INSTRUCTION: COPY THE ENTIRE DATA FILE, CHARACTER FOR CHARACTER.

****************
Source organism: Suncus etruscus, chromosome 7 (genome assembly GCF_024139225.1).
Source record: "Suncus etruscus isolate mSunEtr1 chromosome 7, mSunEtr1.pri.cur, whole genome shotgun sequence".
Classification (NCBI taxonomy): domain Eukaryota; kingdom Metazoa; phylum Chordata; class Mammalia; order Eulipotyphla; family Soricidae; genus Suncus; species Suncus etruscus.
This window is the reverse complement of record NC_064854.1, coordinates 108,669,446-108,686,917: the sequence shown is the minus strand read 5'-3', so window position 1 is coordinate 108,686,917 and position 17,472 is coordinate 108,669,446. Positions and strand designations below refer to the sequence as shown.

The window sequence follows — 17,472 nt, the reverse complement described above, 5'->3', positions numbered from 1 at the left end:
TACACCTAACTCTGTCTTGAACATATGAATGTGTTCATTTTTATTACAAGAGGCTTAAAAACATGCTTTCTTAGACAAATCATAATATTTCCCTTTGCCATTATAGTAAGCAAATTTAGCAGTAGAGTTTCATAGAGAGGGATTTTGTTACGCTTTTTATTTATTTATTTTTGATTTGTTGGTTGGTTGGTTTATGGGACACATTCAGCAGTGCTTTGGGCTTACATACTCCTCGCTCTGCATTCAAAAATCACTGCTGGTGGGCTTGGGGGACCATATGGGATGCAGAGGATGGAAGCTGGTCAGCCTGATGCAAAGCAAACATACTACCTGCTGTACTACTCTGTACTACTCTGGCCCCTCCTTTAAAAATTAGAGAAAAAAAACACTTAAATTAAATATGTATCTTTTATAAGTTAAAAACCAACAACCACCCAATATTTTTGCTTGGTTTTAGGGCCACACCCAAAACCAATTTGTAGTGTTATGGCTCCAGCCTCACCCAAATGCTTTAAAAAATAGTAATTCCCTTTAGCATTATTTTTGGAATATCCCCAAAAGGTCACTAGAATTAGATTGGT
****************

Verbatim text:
Source organism: Suncus etruscus, chromosome 7 (genome assembly GCF_024139225.1).
Source record: "Suncus etruscus isolate mSunEtr1 chromosome 7, mSunEtr1.pri.cur, whole genome shotgun sequence".
Classification (NCBI taxonomy): domain Eukaryota; kingdom Metazoa; phylum Chordata; class Mammalia; order Eulipotyphla; family Soricidae; genus Suncus; species Suncus etruscus.
This window is the reverse complement of record NC_064854.1, coordinates 108,669,446-108,686,917: the sequence shown is the minus strand read 5'-3', so window position 1 is coordinate 108,686,917 and position 17,472 is coordinate 108,669,446. Positions and strand designations below refer to the sequence as shown.

The window sequence follows — 17,472 nt, the reverse complement described above, 5'->3', positions numbered from 1 at the left end:
TACACCTAACTCTGTCTTGAACATATGAATGTGTTCATTTTTATTACAAGAGGCTTAAAAACATGCTTTCTTAGACAAATCATAATATTTCCCTTTGCCATTATAGTAAGCAAATTTAGCAGTAGAGTTTCATAGAGAGGGATTTTGTTACGCTTTTTATTTATTTATTTTTGATTTGTTGGTTGGTTGGTTTATGGGACACATTCAGCAGTGCTTTGGGCTTACATACTCCTCGCTCTGCATTCAAAAATCACTGCTGGTGGGCTTGGGGGACCATATGGGATGCAGAGGATGGAAGCTGGTCAGCCTGATGCAAAGCAAACATACTACCTGCTGTACTACTCTGTACTACTCTGGCCCCTCCTTTAAAAATTAGAGAAAAAAAACACTTAAATTAAATATGTATCTTTTATAAGTTAAAAACCAACAACCACCCAATATTTTTGCTTGGTTTTAGGGCCACACCCAAAACCAATTTGTAGTGTTATGGCTCCAGCCTCACCCAAATGCTTTAAAAAATAGTAATTCCCTTTAGCATTATTTTTGGAATATCCCCAAAAGGTCACTAGAATTAGATTGGT